On 23/10/2013 18:35, Eitan Adler wrote:
> On Mon, Oct 21, 2013 at 6:29 PM, Adrian Chadd <adr...@freebsd.org> wrote:
>> If there are drivers that people absolutely need fixed then they should
>> stand up and say "hey, I really would like X to work better!" and then
>> follow it up with some encouraging incentives. Right now the NDISulator
>> lets people work _around_ this by having something that kind of works for
>> them but it doesn't improve our general driver / stack ecosystems.
> I doubt most people prefer to use the ndisulator over a native driver.
> However, many people don't have the skills, time, or money to provide
> the incentives you are talking about.  At this point ndisulator
> provides a means to an end: working wireless and it isn't causing
> significant strain on the project in terms of development effort.
> Our end users are not always developers and I think removing this
> feature will hurt more than it will help.
As an end user, the main issue I have is that according to the manpage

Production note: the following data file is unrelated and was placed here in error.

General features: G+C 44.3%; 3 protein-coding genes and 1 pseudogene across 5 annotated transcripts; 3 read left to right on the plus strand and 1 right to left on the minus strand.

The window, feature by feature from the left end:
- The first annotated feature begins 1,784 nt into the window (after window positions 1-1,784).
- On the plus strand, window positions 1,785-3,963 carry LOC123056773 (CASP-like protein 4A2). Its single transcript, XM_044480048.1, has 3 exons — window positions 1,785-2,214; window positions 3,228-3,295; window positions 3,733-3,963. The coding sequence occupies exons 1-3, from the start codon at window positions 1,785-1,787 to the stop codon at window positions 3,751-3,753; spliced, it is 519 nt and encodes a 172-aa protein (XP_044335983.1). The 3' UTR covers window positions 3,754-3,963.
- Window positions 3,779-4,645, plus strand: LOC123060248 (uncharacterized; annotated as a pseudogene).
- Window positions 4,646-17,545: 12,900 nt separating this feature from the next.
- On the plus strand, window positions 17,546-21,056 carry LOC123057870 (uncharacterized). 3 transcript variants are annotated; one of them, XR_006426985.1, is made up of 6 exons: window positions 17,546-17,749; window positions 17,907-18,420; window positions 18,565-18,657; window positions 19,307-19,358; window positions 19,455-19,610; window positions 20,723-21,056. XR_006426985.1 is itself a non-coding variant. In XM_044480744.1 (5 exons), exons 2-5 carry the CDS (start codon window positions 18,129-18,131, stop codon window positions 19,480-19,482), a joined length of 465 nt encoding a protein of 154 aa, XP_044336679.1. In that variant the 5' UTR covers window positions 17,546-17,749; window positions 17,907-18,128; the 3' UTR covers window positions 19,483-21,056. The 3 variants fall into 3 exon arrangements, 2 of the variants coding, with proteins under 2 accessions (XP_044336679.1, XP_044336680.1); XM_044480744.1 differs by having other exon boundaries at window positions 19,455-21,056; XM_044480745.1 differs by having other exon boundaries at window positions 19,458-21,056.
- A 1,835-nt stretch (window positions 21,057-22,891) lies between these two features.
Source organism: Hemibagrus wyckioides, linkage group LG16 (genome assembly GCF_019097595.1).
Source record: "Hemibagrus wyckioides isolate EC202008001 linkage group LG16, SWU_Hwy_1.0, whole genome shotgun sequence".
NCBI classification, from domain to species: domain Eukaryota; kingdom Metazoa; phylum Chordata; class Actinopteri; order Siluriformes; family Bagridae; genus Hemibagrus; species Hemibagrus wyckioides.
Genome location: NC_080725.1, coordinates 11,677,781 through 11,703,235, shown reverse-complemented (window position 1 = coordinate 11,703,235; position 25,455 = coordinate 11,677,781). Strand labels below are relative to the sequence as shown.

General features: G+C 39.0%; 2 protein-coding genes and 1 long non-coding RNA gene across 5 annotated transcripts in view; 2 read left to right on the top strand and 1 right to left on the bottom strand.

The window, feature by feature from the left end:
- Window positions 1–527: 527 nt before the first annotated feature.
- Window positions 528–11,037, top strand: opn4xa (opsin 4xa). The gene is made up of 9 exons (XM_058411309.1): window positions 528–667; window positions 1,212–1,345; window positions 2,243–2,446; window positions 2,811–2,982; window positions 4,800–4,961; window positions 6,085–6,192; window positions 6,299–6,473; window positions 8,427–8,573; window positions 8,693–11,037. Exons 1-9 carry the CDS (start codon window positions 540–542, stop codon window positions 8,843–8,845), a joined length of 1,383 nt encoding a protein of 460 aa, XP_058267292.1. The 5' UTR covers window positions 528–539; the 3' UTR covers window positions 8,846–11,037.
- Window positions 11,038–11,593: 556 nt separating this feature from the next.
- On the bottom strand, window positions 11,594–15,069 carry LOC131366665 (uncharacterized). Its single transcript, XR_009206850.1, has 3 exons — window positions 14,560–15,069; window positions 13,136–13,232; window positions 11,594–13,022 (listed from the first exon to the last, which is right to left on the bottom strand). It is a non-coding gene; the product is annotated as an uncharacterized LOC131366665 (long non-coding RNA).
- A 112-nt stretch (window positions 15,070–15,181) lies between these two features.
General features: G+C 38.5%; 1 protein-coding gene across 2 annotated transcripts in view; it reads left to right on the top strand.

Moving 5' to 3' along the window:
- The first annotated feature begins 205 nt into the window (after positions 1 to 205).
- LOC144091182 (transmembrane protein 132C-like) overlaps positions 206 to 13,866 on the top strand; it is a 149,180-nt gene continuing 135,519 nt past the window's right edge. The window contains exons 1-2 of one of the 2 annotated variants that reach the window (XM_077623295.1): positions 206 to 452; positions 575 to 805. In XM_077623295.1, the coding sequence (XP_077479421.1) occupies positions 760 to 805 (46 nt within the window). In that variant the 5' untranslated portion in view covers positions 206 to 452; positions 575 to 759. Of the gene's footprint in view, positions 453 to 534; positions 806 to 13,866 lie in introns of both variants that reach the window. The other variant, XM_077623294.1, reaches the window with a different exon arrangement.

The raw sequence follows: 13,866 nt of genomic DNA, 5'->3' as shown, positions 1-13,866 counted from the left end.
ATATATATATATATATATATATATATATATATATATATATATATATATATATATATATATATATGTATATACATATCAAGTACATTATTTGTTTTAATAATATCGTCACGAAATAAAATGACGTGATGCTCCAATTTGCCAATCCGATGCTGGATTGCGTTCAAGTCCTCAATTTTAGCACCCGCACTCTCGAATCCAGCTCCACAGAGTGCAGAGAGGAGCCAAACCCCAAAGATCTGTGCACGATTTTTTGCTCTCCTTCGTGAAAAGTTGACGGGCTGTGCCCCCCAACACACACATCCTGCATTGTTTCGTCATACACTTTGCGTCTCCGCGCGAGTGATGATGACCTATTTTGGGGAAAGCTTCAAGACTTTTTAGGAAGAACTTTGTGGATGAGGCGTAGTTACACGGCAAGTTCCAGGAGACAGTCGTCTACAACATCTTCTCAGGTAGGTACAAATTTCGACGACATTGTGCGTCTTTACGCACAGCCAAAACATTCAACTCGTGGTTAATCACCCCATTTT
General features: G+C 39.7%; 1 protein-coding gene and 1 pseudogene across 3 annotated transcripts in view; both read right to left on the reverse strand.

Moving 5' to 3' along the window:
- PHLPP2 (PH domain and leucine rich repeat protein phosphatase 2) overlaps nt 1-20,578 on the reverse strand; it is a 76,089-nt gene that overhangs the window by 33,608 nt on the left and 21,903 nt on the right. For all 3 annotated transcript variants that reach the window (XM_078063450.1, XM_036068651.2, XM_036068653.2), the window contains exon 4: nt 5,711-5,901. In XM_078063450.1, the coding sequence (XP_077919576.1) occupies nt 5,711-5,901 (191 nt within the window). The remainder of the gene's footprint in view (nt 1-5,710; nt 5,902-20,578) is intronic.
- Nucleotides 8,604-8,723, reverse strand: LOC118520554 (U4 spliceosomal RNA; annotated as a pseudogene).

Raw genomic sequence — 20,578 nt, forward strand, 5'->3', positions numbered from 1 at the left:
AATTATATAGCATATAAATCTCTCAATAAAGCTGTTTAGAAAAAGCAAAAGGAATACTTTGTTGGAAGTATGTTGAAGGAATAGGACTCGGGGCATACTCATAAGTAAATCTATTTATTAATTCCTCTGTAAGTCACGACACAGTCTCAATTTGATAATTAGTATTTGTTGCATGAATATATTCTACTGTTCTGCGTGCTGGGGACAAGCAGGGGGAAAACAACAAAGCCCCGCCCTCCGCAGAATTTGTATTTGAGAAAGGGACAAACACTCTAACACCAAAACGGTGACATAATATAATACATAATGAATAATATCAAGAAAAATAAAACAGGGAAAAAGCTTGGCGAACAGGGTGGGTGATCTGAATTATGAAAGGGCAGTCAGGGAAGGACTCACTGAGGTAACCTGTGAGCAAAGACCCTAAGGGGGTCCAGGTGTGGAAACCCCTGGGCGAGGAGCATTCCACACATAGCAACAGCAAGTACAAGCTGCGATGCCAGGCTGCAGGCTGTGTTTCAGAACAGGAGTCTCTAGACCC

it supports ndis 5.1
According to
http://en.wikipedia.org/wiki/Network_Driver_Interface_Specification this
is the version supported by
Windows XP <http://en.wikipedia.org/wiki/Windows_XP>, Server 2003
<http://en.wikipedia.org/wiki/Windows_Server_2003>, Windows CE
<http://en.wikipedia.org/wiki/Windows_CE> 4.x, 5.0, 6.0

As you might guess most new devices wont be coming with drivers for XP,
so does this mean I wont be able to use drivers for a recent windows
version (my understanding is that it will but happy to learn differently)
If this is the case and there is no active development on it, a gradual
depreciation over the 10.x series is probably a good idea. If however
its likely to support current drivers/devices it does have a place (I've
used it once or twice in a pinch.)

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